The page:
FREEO VALLEY RAILROAD. The record indicates that the sawmill and planing mill of the Eagle Lumber Company at Eagle Mills, La., have been in operation more than 25 years and are served by short spur tracks connecting with the rails of the Cotton Belt. The logs are brought into the mill over a track about 22 miles in length, most of which was constructed a few years after the building of the mills, and which was incorporated in 1904 as the Freeo Valley Railroad Company. When this corporation was formed the lumber company declared a dividend that was utilized by its stockholders in securing shares in the tap line. The two corporations are identical in interest, and with one exception their officers are the same. Beyond the incorporated track already referred to, which terminates at a point known as Princeton junction, there is about 17 miles of unincorporated tracks owned by the lumber company itself. The first 21 miles of this track, however, seems to be treated as a part of the incorporated line to the extent that the tap line runs logging trains for that distance to a town known as Princeton, which had a population of about 400, and seems once to have been a county seat. The first 3 miles of the line out of Eagle Mills extends through pine land, the next 7 miles through a farming country that has been cut over by the lumber company, and the remainder through timber which when cut over will be available only for orchard purposes. The tap line has no equipment of its own, but uses 2 locomotives, 61 logging cars, and 1 other car that belong to the lumber company, no charge being made therefore.
The tap line moves the logs over the unincorporated track from Princeton to Princeton junction, and thence over its own rails to the mill, where they are unloaded by the trainmen. For the service over the unincorporated track from Princeton to Princeton Junction, and the unloading, the lumber company pays the tap line $2 per car. The trunk line spots the empties at the mill and takes away the loaded cars of lumber. It pays the tap line a division of from 1 to 24 cents per 100 pounds out of the joint rates on yellow-pine lumber, which are the same from Princeton junction as from Eagle Mills.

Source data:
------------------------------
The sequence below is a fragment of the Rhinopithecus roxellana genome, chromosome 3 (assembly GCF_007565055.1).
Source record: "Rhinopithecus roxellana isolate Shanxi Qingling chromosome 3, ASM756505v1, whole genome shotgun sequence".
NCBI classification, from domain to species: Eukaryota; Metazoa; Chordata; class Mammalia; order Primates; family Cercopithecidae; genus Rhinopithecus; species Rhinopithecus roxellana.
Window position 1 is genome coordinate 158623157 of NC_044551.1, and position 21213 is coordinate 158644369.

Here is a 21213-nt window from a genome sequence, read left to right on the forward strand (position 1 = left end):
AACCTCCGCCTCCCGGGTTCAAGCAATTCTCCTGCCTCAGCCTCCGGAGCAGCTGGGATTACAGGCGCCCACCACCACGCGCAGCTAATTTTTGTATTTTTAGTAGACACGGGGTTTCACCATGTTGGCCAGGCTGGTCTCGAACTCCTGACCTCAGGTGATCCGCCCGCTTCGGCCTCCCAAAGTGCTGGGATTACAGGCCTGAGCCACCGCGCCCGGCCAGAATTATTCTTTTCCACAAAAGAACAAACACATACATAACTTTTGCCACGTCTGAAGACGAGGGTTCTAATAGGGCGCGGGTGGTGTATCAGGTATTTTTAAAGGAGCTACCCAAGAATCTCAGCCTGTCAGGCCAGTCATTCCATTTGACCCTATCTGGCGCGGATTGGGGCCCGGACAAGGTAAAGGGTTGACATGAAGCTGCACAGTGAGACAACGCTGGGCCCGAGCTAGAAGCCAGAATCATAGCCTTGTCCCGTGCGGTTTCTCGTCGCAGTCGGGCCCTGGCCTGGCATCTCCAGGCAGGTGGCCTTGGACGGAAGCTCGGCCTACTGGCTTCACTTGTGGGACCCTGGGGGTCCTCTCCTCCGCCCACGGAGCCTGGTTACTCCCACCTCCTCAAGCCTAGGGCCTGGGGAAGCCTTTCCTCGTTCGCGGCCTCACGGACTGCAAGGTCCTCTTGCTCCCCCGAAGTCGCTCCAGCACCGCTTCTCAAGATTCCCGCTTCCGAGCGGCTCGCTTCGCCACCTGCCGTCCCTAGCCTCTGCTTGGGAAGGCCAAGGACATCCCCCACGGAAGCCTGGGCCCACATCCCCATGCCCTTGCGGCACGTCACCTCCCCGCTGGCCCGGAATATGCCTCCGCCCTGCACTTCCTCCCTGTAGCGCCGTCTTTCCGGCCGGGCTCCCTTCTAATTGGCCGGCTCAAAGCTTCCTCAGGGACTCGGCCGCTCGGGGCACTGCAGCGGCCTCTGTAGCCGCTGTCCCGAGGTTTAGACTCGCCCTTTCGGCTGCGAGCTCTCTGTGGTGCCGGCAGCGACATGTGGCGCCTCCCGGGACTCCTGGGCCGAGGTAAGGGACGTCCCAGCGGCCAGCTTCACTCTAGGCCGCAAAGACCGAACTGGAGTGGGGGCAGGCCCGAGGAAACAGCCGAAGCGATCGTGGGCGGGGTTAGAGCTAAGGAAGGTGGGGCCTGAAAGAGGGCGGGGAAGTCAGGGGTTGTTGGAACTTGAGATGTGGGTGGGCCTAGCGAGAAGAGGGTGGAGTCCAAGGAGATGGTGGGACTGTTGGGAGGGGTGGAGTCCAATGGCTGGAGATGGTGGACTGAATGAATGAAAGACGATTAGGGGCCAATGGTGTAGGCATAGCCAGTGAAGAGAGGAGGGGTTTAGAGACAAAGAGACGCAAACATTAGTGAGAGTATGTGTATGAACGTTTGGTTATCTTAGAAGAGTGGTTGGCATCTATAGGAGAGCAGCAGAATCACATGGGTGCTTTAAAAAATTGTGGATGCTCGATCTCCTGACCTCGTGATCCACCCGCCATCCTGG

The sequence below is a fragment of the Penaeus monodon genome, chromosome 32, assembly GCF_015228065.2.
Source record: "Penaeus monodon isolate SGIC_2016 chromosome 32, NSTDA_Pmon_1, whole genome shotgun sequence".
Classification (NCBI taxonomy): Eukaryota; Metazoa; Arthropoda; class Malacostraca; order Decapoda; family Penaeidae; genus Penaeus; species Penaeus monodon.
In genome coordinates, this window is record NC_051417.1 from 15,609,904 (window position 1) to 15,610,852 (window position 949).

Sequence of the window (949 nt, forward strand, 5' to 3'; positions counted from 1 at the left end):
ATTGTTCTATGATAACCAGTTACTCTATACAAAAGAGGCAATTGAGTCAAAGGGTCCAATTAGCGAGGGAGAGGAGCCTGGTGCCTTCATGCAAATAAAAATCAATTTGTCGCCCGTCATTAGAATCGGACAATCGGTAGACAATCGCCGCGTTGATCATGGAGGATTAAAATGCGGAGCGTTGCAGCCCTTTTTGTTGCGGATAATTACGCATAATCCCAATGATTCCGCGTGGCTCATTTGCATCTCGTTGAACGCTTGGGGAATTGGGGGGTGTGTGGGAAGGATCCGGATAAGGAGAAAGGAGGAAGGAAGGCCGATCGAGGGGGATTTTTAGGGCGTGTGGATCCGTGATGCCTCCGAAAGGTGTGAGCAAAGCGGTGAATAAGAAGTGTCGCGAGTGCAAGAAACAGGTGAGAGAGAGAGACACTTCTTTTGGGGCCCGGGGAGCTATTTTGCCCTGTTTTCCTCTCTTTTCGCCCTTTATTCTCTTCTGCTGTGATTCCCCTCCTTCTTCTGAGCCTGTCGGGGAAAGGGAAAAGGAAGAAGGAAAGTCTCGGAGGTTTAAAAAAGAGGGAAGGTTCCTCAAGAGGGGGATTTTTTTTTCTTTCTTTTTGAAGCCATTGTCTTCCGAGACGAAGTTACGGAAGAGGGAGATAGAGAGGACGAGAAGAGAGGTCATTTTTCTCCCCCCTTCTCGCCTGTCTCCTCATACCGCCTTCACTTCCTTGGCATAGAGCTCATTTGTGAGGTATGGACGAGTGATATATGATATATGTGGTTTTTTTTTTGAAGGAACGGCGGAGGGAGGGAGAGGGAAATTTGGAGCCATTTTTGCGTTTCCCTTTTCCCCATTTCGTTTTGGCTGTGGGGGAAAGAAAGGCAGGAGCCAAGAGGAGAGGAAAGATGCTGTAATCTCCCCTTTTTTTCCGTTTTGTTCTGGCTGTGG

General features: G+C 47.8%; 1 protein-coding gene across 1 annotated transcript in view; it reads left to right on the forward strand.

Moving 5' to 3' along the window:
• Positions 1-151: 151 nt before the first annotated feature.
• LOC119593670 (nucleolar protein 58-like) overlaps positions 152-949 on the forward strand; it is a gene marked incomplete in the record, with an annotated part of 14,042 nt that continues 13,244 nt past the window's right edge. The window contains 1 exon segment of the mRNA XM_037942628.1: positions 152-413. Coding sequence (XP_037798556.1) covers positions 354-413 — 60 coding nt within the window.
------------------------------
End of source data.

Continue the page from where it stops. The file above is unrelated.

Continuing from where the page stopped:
The tap line does not carry passengers and it has very little traffic other than forest products. During the year 1910 it is estimated that the logs moved for the lumber company aggregated in weight about 108,000 tons. Mention is made on the record of 15 carloads of fertilizer hauled for various farmers during that year, and it is said that the merchandise and miscellaneous freight, including this fertilizer, amounted to 5,524 tons. Its report to the Commission, however, shows only 718 tons of agricultural products, of which 589 tons were inbound hay and grain, 1,220 tons of coal and other mine products, and 115 tons of merchandise and manufactured articles. Its report for the year 1911 shows a total traffic exclusive of forest products of 2,0153 tons.
There is one yellow-pine mill on the line and a small hardwood mill which is engaged exclusively in cutting ties, but their tonnage added to the traffic of the farmers and settlers on the line was so small, as compared with the tonnage of the lumber company, as to make during the year covered by the record less than 10 per cent of the total movement of the tap line. Moreover, it will be noted that the hardwood mill pays a flat rate of $15 per car to the tap line in addition to the rate of the Cotton Belt from the junction point. There are no joint through rates on class and commodity freight.
The annual reports to the Commission indicate substantial net operating revenues and a surplus on June 30, 1910, of nearly $50,000, a large portion of which had been actually expended in extensions and betterments. Previous to February, 1911, no charge was made for less- than-carload movements of merchandise.